For any construction company to see profit, it’s vital that heavy machinery that’s being used is well maintained and in working order. You can look to preventative maintain programs as a first step, but if you’re not keeping up with the program, equipment is bound to fail, cost a lot to repair, and cause more long term problems too.
What is the best way by far is to have those plans but conduct them on a daily or hourly basis. It seems excessive, but when you’re working with heavy machines, keeping them optimal is key.
On top of this, we’ve included a checklist below to guide you through what to be looking out for. Following this checklist will ensure operators are accountable while extending the life expectancy of equipment.
This checklist is broken down into two forms of checks: what must be checked daily and what should be checked every hour while the machine is being used.
All of the equipment you’re working with is going to be used at different times and for different durations. It’s this reason it’s best to schedule preventative maintenance based on hours it’s being used rather than on a specific date.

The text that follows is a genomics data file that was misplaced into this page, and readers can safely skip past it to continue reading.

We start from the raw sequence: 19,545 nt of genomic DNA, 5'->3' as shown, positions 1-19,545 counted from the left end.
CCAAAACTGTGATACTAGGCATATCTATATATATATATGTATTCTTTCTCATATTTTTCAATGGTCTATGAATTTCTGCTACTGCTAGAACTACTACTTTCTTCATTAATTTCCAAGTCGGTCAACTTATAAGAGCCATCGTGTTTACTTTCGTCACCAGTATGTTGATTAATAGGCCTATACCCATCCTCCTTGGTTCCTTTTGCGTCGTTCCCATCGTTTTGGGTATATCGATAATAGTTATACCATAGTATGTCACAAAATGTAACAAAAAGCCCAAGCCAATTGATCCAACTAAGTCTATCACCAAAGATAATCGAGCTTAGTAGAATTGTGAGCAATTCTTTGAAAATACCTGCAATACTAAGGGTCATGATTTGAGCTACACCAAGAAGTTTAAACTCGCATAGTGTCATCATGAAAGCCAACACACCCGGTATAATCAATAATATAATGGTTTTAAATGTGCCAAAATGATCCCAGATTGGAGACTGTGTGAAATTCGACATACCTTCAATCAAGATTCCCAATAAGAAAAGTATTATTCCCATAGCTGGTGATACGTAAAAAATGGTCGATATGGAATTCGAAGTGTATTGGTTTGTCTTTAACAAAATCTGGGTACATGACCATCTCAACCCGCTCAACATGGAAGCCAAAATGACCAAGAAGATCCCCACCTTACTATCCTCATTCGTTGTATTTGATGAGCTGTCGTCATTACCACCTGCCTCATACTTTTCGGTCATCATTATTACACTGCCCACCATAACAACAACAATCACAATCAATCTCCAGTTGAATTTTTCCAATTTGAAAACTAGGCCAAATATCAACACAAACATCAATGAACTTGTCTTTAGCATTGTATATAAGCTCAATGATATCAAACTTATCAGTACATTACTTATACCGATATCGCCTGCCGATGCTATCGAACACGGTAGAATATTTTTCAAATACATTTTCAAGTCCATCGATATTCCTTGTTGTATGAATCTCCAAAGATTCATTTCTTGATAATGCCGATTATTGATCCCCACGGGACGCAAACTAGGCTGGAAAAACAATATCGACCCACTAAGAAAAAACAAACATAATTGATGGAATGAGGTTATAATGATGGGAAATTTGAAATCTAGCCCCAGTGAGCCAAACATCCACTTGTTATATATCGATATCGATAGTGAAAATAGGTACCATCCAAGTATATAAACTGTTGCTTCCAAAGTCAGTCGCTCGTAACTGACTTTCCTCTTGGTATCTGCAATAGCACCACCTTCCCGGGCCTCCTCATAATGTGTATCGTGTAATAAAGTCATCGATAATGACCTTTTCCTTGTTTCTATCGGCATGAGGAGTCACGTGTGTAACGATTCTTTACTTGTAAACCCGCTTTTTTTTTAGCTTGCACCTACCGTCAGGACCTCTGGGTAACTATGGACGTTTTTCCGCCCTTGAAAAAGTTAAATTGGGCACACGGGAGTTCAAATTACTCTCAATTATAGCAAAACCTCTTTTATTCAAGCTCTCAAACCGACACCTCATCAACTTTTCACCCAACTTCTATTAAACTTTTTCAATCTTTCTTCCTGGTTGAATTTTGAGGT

Before you even start the machine, operators should do a visual inspection and log it into the log book before signing off and starting their shift. These checks contain things like visual inspections and hands-on work during, and after using the equipment. Operators should also note any issues that they noticed to ensure they’re addressed quickly.
Before starting the equipment, the specific checks you want to be look at are the following:
When starting up the machine, perform the following checks after the equipment is running for five to 10 minutes:
When the machine is being used, you want to watch and listen for the following irregularities:
Along the same lines, when the machine is being shut down, perform the following actions:
On top of this, you also want to be doing maintenance on it once a certain amount of hours of machine use have been clocked.
At the 250-500 hour mark you want to make additional checks and actions of the following:
At every 1,000 to 1,200 hours:
Every 4,800 hours to 5,000 hours:
Beyond the daily and hourly maintenance checks, you also want to be performing the following actions. These actions will come in handy because even with the checklist above will help with preventative maintenance, some of these checks may fall through the cracks.
These additional maintenance checks can cover the bases very well. Those are: